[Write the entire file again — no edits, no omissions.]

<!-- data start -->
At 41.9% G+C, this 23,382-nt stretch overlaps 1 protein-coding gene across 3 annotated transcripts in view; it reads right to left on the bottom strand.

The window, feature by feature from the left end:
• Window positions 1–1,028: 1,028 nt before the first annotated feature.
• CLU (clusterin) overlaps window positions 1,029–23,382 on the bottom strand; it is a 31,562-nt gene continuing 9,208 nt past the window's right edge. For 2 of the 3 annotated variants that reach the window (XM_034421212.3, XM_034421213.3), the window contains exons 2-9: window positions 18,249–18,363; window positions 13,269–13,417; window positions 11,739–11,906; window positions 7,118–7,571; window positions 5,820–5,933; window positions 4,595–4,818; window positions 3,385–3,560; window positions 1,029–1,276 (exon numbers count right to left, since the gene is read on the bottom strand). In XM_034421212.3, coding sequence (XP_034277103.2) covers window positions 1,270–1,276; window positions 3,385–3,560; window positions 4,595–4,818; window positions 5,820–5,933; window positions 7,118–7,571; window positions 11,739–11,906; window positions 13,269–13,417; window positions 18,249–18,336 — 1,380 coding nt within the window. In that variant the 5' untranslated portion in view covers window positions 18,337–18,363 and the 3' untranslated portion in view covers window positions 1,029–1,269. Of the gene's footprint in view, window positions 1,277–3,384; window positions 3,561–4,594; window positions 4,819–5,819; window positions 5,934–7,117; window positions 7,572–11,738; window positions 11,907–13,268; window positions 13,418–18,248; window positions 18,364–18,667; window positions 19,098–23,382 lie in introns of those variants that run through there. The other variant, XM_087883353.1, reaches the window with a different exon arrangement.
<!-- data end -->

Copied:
At 41.9% G+C, this 23,382-nt stretch overlaps 1 protein-coding gene across 3 annotated transcripts in view; it reads right to left on the bottom strand.

The window, feature by feature from the left end:
• Window positions 1–1,028: 1,028 nt before the first annotated feature.
• CLU (clusterin) overlaps window positions 1,029–23,382 on the bottom strand; it is a 31,562-nt gene continuing 9,208 nt past the window's right edge. For 2 of the 3 annotated variants that reach the window (XM_034421212.3, XM_034421213.3), the window contains exons 2-9: window positions 18,249–18,363; window positions 13,269–13,417; window positions 11,739–11,906; window positions 7,118–7,571; window positions 5,820–5,933; window positions 4,595–4,818; window positions 3,385–3,560; window positions 1,029–1,276 (exon numbers count right to left, since the gene is read on the bottom strand). In XM_034421212.3, coding sequence (XP_034277103.2) covers window positions 1,270–1,276; window positions 3,385–3,560; window positions 4,595–4,818; window positions 5,820–5,933; window positions 7,118–7,571; window positions 11,739–11,906; window positions 13,269–13,417; window positions 18,249–18,336 — 1,380 coding nt within the window. In that variant the 5' untranslated portion in view covers window positions 18,337–18,363 and the 3' untranslated portion in view covers window positions 1,029–1,269. Of the gene's footprint in view, window positions 1,277–3,384; window positions 3,561–4,594; window positions 4,819–5,819; window positions 5,934–7,117; window positions 7,572–11,738; window positions 11,907–13,268; window positions 13,418–18,248; window positions 18,364–18,667; window positions 19,098–23,382 lie in introns of those variants that run through there. The other variant, XM_087883353.1, reaches the window with a different exon arrangement.